My fears were learned over a lifetime and rooted in the core of self-esteem issues.
Often our fears are based on imaginary problems resulting in unreasonable anxiety.
Years ago, I was in my office at the church when I got a call from an elder of a very large church in Nashville. They were searching for a new Senior Minister and said I was at the top of a very short list. He told me about the opportunity and asked If I would like to bring my family for a visit. I said, “No.”
I didn’t think about it or ask for a day or two to get back to him, I just said no.
Because I was afraid. I was afraid of the idea of leading a really big church. The fear was based in inadequacy, that I wasn’t good enough, not possessing the requisite skills. I was intimidated, flattered, by intimidated. We didn’t visit.
Over the years I’ve wondered if that was a mistake, a missed opportunity, the shutting of a door that the Lord had opened.
The Boat Story
Remember Simon Peter asking Jesus if he could go out to him to have him on the water? Jesus said yes and out of the boat he went, walking on the water. But began to sink. He saw the stormy winds causing the big waves and he doubted. The word doubt means to lose confidence. In that moment, Peter lost confidence in Jesus.
Losing confidence was about looking at things that cause fear. Peter could have walked the whole Sea of Galilee if he had kept his eyes on Jesus.
Let’s be encouraged to keep our eyes on Jesus. Trust requires us to stay focused on his word and his power. It’s a faith experience to walk with Jesus in confidence. It’s a fear experience to give our attention to anything else.
Here’s what happened.
A couple of months ago I bought a new car. It was pre-owned, but it was new to me. Then a couple of Sunday’s ago, one of my little friends came up after church and asked me for a ride in my new car. I felt so cool and I said, “Sure.”
I checked with the parents, who I’ve known forever, and arranged to pick up their child from school. We went to dinner and had Fettuccine Alfredo. We talked and laughed and had a great time.
We didn’t like any of the restaurant’s desserts so I asked what a good dessert would be and the answer was,
I thought, “Sugar” was a reference to anything with sugar as I know Mom is health conscious and doles out the sugar sparingly. But no, it was the name of a candy store at the mall.
We went to the mall and found the store. Sugar was an understatement. It had more kinds of candy, chocolates, and treats then I could count. So, I wisely said,
“Get anything you like.”
And that’s pretty much what happened.
I need to say that it’s been a while since I’ve been in a candy store so I was thinking it would be around $15.00. Nope, it was $47.95. I stood slack jawed as each item was scanned and the total kept climbing. It was a Mt Everest kind of climb. Frankly, I didn’t care how much it cost, it was the sticker shock!
I left the store with a big bag of sugary delights and a very happy kid. As we walked to the car I had two immediate thoughts:
- Really Rick, $47 worth of candy?
- Her mother is going to kill me.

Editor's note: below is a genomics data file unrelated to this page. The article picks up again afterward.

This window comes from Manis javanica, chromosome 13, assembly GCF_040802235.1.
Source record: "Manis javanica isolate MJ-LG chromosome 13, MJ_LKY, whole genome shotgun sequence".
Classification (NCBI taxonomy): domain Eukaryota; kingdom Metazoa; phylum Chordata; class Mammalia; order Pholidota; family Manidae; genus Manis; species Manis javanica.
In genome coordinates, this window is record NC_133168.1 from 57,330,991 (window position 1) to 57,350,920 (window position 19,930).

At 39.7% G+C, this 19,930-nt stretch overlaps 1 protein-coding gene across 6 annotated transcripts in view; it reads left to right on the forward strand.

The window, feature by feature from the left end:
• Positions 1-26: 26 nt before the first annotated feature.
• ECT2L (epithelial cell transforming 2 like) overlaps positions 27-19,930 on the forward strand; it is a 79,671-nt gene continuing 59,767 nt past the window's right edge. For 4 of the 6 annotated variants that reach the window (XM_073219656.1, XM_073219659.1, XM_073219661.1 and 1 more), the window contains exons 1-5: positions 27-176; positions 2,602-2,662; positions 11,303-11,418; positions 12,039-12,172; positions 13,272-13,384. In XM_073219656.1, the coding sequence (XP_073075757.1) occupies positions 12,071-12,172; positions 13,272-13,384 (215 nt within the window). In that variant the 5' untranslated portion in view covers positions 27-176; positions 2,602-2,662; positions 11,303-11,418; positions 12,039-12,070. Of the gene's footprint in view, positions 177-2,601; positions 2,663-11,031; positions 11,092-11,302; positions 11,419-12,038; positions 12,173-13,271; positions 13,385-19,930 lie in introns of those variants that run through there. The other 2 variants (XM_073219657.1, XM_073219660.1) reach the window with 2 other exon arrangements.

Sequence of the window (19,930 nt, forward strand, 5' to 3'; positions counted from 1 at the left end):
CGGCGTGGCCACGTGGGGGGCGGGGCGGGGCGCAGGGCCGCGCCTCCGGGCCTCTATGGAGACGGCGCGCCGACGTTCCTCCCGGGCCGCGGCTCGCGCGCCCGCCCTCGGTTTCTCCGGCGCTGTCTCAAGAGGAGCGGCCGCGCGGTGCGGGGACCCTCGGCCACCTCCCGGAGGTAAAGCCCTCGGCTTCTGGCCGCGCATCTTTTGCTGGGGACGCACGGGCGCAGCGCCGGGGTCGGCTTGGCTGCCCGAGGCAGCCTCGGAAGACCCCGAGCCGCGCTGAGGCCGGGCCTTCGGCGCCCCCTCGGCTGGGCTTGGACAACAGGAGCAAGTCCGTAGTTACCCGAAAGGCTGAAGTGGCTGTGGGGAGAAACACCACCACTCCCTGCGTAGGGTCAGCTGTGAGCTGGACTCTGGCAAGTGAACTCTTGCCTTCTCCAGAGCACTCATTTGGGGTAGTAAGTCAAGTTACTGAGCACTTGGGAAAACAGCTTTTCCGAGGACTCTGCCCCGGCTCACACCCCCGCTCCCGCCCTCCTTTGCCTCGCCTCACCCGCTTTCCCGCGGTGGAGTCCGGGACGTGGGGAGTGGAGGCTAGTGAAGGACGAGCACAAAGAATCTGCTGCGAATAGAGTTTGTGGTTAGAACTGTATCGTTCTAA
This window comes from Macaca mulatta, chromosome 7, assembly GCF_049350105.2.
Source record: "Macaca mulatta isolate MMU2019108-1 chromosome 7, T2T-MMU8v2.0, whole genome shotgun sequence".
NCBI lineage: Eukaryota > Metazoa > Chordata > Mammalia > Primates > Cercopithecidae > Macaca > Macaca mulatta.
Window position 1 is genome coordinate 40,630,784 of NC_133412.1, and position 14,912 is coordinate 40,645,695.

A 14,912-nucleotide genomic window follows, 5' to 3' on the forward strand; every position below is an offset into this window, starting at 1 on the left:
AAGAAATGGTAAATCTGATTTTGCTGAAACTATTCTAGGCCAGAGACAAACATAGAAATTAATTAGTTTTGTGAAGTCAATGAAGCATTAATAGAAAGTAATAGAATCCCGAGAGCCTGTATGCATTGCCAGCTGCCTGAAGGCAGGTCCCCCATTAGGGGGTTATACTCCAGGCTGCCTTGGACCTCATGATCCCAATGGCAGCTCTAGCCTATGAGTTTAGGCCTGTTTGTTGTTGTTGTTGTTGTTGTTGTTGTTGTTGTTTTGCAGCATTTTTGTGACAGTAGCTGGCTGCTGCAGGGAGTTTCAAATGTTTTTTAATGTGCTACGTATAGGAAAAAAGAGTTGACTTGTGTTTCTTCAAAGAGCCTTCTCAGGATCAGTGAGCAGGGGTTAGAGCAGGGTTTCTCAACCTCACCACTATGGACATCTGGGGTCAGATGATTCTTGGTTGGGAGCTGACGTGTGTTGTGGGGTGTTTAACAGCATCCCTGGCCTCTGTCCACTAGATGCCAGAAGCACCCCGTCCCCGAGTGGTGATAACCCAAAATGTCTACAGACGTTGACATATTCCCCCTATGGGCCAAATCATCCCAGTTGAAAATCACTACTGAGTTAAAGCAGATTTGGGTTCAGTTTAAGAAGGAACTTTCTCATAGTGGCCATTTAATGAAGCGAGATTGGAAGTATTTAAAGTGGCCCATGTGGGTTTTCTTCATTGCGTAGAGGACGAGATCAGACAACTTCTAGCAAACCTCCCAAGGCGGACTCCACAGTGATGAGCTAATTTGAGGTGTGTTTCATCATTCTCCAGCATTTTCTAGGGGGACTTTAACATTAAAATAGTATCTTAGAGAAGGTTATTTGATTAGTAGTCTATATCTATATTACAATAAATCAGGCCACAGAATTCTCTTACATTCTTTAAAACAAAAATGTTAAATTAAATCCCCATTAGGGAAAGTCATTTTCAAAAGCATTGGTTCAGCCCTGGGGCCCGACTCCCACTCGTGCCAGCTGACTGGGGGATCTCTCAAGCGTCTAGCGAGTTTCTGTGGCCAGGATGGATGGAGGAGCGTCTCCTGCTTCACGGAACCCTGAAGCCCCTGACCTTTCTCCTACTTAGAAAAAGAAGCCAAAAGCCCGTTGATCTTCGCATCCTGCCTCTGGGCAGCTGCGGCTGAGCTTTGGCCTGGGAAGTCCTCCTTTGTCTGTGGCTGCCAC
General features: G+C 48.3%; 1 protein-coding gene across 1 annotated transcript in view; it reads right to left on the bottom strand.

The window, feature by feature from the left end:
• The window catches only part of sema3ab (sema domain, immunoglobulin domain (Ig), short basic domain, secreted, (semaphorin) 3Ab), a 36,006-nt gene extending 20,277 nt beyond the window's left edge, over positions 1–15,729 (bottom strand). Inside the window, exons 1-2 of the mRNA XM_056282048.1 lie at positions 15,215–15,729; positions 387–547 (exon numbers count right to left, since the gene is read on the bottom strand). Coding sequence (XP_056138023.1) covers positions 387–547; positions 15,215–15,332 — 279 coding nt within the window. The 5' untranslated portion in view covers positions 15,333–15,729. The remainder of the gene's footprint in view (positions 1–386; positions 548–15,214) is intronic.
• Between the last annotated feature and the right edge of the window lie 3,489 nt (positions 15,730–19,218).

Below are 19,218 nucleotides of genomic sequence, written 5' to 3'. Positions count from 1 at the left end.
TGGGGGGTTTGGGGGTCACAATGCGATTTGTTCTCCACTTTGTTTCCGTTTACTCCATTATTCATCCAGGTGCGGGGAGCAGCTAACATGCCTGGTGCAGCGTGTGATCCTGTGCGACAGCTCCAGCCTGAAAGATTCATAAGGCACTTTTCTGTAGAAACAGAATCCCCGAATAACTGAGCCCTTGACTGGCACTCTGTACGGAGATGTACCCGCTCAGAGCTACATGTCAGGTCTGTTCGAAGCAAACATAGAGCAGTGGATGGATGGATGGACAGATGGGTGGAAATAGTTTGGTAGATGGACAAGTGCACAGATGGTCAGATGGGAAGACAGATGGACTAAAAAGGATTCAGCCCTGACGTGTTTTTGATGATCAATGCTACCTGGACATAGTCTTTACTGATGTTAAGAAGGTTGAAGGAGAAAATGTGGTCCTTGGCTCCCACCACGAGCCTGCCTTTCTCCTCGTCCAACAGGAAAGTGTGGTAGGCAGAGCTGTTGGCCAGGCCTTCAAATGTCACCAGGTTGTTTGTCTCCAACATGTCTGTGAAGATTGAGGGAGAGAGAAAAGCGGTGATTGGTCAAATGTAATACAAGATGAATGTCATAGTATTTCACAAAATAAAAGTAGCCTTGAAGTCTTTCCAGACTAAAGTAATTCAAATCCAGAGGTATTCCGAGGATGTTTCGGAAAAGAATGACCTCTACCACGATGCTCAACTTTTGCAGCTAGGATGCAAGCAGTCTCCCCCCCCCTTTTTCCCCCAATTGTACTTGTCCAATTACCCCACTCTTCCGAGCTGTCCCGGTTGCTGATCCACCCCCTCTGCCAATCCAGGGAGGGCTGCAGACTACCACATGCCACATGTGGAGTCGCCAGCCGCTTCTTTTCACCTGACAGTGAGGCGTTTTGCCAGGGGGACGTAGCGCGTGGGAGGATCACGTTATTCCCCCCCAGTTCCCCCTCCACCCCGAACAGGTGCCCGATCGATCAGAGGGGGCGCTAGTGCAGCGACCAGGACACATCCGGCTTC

Then it was time to take my friend home. My new car is a convertible and I think that was the idea to begin with, so, with the top down we headed home and I dropped off a smiling child with a 27 pound bag of candy. (Not really, but that’s how it felt.)
It was epic and I had so much fun.
The older I get the more I understand why Jesus enjoyed children. If children decide they like you then they’ve also decided to love you. The love of a child is a pure thing, freely given, without guile and without measure.
I learned a song when I was a kid, “Jesus Loves the Little Children of the World.” Its true. I think it’s the parents that give him fits.
Thank you Jesus for your example and for teaching us how and why the Kingdom of God belongs to the little children of the world.
My cousins and I were once asked to heard some chickens. It was a joke on us.
Chickens won’t heard.
Other Animals Difficult to Heard
- humming birds
- small children .
We tried something different. We asked our Life Groups to come to the building. They didn’t all come, but 16 groups did and about 250 people gathered. We had to set up more tables and chairs. We talked and visited and enjoyed seeing everyone. There was a fun table game for everyone to do.
Then we stood and lined the four walls of the gym. We were crowded and people stood shoulder to shoulder and two and three deep. We sang a few songs, had a prayer, and then left to have our Life Group meetings in classrooms. It was organized for two groups to meet together, an older and a younger, it was inner-generational. The teens, middle schoolers and children had their own events.
It was simply marvelous.
People got acquainted that had never met. We each shared a few thoughts about ourselves. We laughed a lot and realized how much we all had in common, from people in their 30’s to people in their 80’s.
We called the event, “The Circle.”
Jesus had circles. His apostles were a circle of followers. Among them were a smaller circle of three: Peter, James and John. He also had a close circle of friends: Lazarus, Martha and Mary, a family of a brother and two sisters. Jesus often stayed in their home.